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Latest Don't be evil Stories

2010-09-09 10:51:00

SANTA MONICA, Calif., Sept. 9 /PRNewswire-USNewswire/ -- New comments by Google CEO Eric Schmidt in Berlin show the top executive of the Internet giant fails "to recognize that the direction Google is currently heading is inexorably at odds with the notion of personal privacy," Consumer Watchdog said today. Schmidt said, among other things, "We can suggest what you should do next, what you care about. Imagine: we know where you are, we know what you like." The criticism came in a letter...

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2010-09-04 12:06:44

After a cartoon video featuring Google's chief giving away ice cream to snoop on children aired on a giant screen in Times Square, the Internet search giant updated its privacy policy."We're simplifying and updating Google's privacy policies," Mike Yang, associate general counsel of Google, said Friday in a blog. "To be clear, we aren't changing any of our privacy practices; we want to make our policies more transparent and understandable," he said.Google made its privacy policy more...

2010-02-18 07:01:00

NEW YORK, Feb. 18 /PRNewswire-USNewswire/ -- Attorneys for Consumer Watchdog will appear in a federal court today to urge Judge Deny Chinn to reject the revised Google Books settlement because it remains anticompetitive and violates both U.S. and international law. The case in U.S. District Court's Southern District of New York stems from a suit brought by The Authors Guild and the Association of American Publishers. Consumer Watchdog is represented by Kasowitz, Benson, Torres &...

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2010-01-15 08:20:00

After Google threatened to pull out of China, the country released an official response on Thursday saying that foreign Internet companies are welcome as long as they follow the law, reported the Associated Press. At a regular ministry briefing, foreign ministry spokeswoman Jiang Yu said e-mail hacking is not permitted in Beijing. E-mail hacking was just one of many issues noted by Google, who wants China to compromise on Web censorship.  "China's Internet is open," Jiang said. "China...

2008-09-08 00:00:05

By Michael Liedtke The Associated Press MOUNTAIN VIEW, Calif. - When Larry Page and Sergey Brin founded Google Inc. on Sept. 7, 1998, they had little more than their ingenuity, four computers and an investor's $100,000 bet on their belief that an Internet search engine could change the world. It sounded preposterous 10 years ago, but look now: Google draws upon a gargantuan computer network, nearly 20,000 employees and a $150 billion market value to redefine media, marketing and...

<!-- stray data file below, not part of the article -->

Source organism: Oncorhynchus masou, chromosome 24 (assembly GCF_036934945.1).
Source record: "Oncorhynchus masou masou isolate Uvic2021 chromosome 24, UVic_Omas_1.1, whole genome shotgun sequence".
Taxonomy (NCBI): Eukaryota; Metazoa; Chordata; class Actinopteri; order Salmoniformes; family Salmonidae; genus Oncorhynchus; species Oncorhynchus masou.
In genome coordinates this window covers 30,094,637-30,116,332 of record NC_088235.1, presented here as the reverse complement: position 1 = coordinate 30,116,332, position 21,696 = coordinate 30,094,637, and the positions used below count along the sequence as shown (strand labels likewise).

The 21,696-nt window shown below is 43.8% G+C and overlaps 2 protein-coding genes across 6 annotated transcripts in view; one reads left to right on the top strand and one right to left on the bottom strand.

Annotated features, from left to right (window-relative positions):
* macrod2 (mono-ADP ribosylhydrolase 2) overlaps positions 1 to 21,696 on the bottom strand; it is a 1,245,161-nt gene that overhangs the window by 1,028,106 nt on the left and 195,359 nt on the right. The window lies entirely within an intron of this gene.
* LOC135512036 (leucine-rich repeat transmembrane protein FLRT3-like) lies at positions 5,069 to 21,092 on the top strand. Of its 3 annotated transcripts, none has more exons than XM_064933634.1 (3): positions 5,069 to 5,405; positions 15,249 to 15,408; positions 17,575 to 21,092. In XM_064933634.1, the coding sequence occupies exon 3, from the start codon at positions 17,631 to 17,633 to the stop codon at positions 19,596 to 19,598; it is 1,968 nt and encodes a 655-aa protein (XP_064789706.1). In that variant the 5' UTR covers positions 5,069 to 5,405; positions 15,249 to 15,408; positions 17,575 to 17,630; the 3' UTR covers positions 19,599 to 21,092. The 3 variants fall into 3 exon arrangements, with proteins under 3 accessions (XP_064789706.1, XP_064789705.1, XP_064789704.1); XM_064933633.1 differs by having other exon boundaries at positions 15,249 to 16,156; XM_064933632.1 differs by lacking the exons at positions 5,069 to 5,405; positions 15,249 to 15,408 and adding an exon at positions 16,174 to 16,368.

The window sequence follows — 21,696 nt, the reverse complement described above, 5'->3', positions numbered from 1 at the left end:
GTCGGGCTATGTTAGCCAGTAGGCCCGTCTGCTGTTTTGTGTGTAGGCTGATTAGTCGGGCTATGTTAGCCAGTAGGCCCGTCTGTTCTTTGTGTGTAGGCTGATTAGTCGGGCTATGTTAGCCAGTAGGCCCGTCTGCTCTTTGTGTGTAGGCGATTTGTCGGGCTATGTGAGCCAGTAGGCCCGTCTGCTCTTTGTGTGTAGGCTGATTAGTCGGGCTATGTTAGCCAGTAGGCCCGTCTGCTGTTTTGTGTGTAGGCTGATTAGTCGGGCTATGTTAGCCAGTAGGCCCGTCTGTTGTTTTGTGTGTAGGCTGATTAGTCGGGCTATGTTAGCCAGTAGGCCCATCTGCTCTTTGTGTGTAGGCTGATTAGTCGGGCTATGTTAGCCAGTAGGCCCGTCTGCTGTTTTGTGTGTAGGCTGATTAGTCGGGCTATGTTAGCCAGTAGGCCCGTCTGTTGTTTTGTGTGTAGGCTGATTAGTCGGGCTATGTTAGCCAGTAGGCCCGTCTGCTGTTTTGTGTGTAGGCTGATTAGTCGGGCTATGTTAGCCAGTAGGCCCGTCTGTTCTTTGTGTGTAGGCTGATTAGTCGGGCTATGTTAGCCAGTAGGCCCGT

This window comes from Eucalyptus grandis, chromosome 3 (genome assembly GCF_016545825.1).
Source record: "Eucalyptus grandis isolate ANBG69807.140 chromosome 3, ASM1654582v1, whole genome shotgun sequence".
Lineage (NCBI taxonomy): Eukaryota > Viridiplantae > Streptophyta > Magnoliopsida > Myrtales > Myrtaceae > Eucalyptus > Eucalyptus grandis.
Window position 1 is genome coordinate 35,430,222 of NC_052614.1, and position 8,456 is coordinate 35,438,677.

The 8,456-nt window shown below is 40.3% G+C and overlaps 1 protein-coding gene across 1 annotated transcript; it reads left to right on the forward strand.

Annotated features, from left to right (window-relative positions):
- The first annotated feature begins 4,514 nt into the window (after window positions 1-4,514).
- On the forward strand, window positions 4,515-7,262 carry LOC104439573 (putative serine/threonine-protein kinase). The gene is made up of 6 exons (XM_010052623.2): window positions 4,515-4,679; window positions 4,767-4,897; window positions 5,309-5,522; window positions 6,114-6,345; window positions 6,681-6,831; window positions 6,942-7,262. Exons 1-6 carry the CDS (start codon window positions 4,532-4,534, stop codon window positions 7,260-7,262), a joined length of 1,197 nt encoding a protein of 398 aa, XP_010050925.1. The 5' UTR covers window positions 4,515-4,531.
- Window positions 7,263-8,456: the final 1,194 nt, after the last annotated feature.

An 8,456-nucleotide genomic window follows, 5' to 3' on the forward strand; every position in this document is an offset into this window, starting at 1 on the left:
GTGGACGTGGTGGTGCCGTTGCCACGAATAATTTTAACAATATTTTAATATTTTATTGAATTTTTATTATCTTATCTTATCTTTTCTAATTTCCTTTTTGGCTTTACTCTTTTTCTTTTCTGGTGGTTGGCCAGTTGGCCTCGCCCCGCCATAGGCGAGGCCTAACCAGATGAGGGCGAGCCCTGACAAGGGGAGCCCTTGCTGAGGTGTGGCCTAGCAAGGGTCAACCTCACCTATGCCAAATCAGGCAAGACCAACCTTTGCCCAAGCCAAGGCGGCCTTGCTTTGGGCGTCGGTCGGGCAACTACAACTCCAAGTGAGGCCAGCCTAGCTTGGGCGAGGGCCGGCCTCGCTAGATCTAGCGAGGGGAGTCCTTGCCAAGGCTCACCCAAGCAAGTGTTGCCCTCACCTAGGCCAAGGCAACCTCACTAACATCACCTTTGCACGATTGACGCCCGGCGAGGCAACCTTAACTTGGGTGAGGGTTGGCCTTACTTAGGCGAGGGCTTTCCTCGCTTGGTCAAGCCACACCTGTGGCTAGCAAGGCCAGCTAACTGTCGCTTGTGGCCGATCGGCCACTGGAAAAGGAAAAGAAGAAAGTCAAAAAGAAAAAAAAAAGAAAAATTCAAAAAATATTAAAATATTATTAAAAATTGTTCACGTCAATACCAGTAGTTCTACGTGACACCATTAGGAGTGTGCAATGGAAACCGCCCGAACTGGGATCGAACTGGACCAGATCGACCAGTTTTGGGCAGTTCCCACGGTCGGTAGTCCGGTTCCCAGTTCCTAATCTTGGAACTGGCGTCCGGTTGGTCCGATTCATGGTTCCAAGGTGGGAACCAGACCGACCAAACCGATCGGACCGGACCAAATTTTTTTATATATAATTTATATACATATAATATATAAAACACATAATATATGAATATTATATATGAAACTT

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2008-09-05 15:50:00

It may sound preposterous with the benefit of hindsight, but only ten years ago, on September 7, 1998, Larry Page and Sergey Brin founded their new company, Google.  It all began with little more than four computers, a healthy dose of initiative, and a $100,000 investment from Sun Microsystems co-founder Andy Bechtolsheim. With that, they made their bet that an Internet search engine could change the world.  A decade later, the company now has 20,000 employees, a $150 billion...

2008-07-05 18:00:10

By Joe Nocera In early May, Google held a series of secret focus groups with employees who had children in day care facilities at the company. The purpose was to gauge their reaction to a company plan to raise the amount it charged for in-house day care by 75 percent. For infants, whose parents had been paying less than $1,500 a month, the cost would rise to more than $2,500, well above the market rate. For toddlers and preschoolers, whose parents were charged less, the price increases...

2006-08-09 23:15:12

By Lindsay Beck BEIJING (Reuters) - A rights group accused Western Internet companies on Thursday of complicity with censorship in China and called on Microsoft Corp., Google Inc. and Yahoo Inc. to resist Beijing's demands. New York-based Human Rights Watch called the blocking of politically sensitive Web sites and search terms "arbitrary, opaque and unaccountable" and urged the publicly traded firms to be upfront with their users about censorship. "It was ironic that companies...

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2006-08-10 00:15:00

By Lindsay Beck BEIJING -- A rights group accused Western Internet companies on Thursday of complicity with censorship in China and called on Microsoft Corp., Google Inc. and Yahoo Inc. to resist Beijing's demands. New York-based Human Rights Watch called the blocking of politically sensitive Web sites and search terms "arbitrary, opaque and unaccountable" and urged the publicly traded firms to be upfront with their users about censorship. "It was ironic that companies whose existence depends...

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2006-01-27 06:38:58

WASHINGTON -- Google Inc's decision to block politically sensitive terms on its new Chinese search site has drawn the scrutiny of U.S. lawmakers, who next month will probe American technology companies that help Beijing's censors. Representatives from Google and other Internet companies have been called to a Congressional Human Rights Caucus hearing on Wednesday and to a February 16 session of the House of Representatives subcommittee on Global Human Rights. The hearings follow Google's...